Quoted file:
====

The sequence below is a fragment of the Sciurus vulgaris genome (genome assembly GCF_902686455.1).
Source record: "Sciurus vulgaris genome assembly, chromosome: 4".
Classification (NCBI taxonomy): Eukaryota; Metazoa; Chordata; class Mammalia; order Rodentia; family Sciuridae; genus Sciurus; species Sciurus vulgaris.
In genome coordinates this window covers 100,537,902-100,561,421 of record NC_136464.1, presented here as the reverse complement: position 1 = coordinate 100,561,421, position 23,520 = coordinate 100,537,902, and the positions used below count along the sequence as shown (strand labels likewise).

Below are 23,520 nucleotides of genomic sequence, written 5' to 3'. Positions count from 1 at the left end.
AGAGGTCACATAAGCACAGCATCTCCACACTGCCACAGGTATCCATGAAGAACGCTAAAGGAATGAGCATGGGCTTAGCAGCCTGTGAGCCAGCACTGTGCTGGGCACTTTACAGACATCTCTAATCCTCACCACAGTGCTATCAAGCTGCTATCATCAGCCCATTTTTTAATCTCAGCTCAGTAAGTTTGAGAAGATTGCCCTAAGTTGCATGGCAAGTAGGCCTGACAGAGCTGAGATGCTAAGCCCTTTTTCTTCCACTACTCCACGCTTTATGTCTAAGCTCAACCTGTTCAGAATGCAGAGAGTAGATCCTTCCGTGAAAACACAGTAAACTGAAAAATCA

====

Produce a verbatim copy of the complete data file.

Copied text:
The sequence below is a fragment of the Sciurus vulgaris genome (genome assembly GCF_902686455.1).
Source record: "Sciurus vulgaris genome assembly, chromosome: 4".
Classification (NCBI taxonomy): Eukaryota; Metazoa; Chordata; class Mammalia; order Rodentia; family Sciuridae; genus Sciurus; species Sciurus vulgaris.
In genome coordinates this window covers 100,537,902-100,561,421 of record NC_136464.1, presented here as the reverse complement: position 1 = coordinate 100,561,421, position 23,520 = coordinate 100,537,902, and the positions used below count along the sequence as shown (strand labels likewise).

Below are 23,520 nucleotides of genomic sequence, written 5' to 3'. Positions count from 1 at the left end.
AGAGGTCACATAAGCACAGCATCTCCACACTGCCACAGGTATCCATGAAGAACGCTAAAGGAATGAGCATGGGCTTAGCAGCCTGTGAGCCAGCACTGTGCTGGGCACTTTACAGACATCTCTAATCCTCACCACAGTGCTATCAAGCTGCTATCATCAGCCCATTTTTTAATCTCAGCTCAGTAAGTTTGAGAAGATTGCCCTAAGTTGCATGGCAAGTAGGCCTGACAGAGCTGAGATGCTAAGCCCTTTTTCTTCCACTACTCCACGCTTTATGTCTAAGCTCAACCTGTTCAGAATGCAGAGAGTAGATCCTTCCGTGAAAACACAGTAAACTGAAAAATCA